Read what Thomas Boldt has to say on Yayoi Kusama: Infinity Mirrors.
Few of us can hope to have an artistic career that takes us to the world stage. Fewer still can hope to transcend generation gaps and delight the modern gallery-going public with a body of work that spans 65 years, but that’s exactly what Japanese artist Yayoi Kusama is doing this year. After being named one of the most influential people in the world by Time magazine in 2016, she’s rounding out the decade with one of the most popular gallery exhibits in recent memory.
Yayoi Kusama: Infinity Mirrors is a travelling collection of some of her most significant works, centered around the perception-bending ‘infinity mirror’ rooms which have captured the hearts and minds of viewers from the first debut in 1965 all the way through to the age of Instagram.
Kusama’s work has often focused on visual themes of repetition, probably most recognizable in her widespread use of simple geometric shapes, typically circles. With her infinity room installations, she takes this concept of repetition further by creating a kaleidoscopic visual experience contained within small, portable, mirror-walled rooms that are filled with sculptural elements. Each of the elements are themselves covered in visual repetitions, and the effect is dramatically magnified to the seemingly-infinite by the mirrored interior walls of each room.
This latest traveling exhibit is a set of six of her infinity rooms, as well as a large number of other famous paintings and archival materials. The infinity rooms are definitely the stars of the exhibit, and the response to their arrival has had some galleries struggling to stay on top of the incredible demand for tickets.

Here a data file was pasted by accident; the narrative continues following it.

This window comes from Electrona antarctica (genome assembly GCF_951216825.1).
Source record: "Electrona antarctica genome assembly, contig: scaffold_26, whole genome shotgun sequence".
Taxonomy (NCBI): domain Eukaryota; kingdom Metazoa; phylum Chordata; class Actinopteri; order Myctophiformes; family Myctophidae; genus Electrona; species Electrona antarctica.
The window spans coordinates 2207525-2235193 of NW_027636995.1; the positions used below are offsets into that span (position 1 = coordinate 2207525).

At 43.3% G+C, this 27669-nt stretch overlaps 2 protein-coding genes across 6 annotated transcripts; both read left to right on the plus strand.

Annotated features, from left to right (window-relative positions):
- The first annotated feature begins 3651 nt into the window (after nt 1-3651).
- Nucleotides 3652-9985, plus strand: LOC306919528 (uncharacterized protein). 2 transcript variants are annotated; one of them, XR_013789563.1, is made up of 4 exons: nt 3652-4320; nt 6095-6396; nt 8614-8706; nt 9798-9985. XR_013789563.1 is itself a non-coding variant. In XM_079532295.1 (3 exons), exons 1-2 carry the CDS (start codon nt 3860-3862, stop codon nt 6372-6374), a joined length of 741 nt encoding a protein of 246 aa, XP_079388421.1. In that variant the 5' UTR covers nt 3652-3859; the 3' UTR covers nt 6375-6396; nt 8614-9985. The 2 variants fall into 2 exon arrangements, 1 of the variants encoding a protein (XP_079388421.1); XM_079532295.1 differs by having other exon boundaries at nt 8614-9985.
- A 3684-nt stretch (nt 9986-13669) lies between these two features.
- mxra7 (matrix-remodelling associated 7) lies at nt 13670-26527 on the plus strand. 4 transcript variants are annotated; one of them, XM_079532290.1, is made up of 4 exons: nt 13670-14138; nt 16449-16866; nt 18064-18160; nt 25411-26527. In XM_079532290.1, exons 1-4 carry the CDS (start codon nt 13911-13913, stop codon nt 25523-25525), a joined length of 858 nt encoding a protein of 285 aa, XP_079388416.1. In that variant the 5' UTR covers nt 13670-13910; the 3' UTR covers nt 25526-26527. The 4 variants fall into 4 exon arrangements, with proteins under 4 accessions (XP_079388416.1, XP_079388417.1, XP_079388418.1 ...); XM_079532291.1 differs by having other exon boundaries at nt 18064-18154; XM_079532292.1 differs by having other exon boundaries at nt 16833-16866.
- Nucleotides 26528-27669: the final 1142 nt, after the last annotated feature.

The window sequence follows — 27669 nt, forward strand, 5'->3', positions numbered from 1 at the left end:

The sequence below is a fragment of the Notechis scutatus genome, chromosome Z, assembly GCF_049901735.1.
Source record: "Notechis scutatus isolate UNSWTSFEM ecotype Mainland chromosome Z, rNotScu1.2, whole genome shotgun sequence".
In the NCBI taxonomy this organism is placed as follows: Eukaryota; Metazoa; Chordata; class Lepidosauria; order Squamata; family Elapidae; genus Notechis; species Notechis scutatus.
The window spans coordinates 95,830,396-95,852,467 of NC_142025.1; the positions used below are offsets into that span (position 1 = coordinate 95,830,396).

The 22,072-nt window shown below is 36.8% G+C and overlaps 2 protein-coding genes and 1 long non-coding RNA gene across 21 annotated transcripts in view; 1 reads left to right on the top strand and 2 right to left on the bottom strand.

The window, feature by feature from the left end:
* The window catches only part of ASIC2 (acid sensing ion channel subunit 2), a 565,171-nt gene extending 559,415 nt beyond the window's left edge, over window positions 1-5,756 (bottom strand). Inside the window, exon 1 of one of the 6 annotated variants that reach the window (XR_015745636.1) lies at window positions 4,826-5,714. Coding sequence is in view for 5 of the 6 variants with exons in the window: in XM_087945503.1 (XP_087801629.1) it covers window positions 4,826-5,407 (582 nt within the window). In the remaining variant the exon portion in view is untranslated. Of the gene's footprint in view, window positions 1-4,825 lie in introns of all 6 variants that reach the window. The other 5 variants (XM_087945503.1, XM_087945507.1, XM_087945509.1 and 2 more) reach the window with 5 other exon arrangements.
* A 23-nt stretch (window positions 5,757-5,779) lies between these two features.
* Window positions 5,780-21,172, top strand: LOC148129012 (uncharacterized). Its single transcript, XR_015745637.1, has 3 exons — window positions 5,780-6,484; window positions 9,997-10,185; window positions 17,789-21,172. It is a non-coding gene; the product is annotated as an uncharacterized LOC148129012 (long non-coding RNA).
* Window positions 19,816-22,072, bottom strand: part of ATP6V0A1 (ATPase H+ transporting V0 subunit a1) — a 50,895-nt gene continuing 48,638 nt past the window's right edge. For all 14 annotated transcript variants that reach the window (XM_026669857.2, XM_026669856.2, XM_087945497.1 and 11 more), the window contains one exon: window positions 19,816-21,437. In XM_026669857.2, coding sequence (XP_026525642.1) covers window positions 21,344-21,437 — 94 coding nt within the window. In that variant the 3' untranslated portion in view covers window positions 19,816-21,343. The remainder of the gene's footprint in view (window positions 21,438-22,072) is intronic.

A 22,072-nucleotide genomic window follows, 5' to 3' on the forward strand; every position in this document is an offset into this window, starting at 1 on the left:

When the Art Gallery of Ontario in Toronto, Canada announced that they would be hosting the exhibit starting in March of 2018, their online ticket selling system nearly crashed due to the number of people attempting to buy tickets. The system can typically handle around 1500 special exhibit sales per hour in a queuing system, but the queue for Infinity Mirrors peaked at 18,000, with some people waiting for 13 hours for the chance to purchase tickets.
Part of the issue is that tickets must be carefully timed down to the hour, as taking in the full splendor of the exhibit requires at most two or three people viewing any of the infinity rooms at once. Visitors get 30 seconds to see each installation, and may very well wait for 20-30 minutes between rooms as the lines build.
“We’ve gone to every venue to see how they’ve managed lineups, and we’ve looked at what they’ve done to keep people engaged while they’re waiting. We obviously want to maximize the viewer experience, but no question, it’s challenging,” explains Lisa Clements, the Chief of Communications and Brand for the AGO.
The exhibit has already traveled across much of North America, but hopefully the incredible success it has enjoyed will encourage Kusama and other gallery curators to bring the infinite beauty to locations around the world.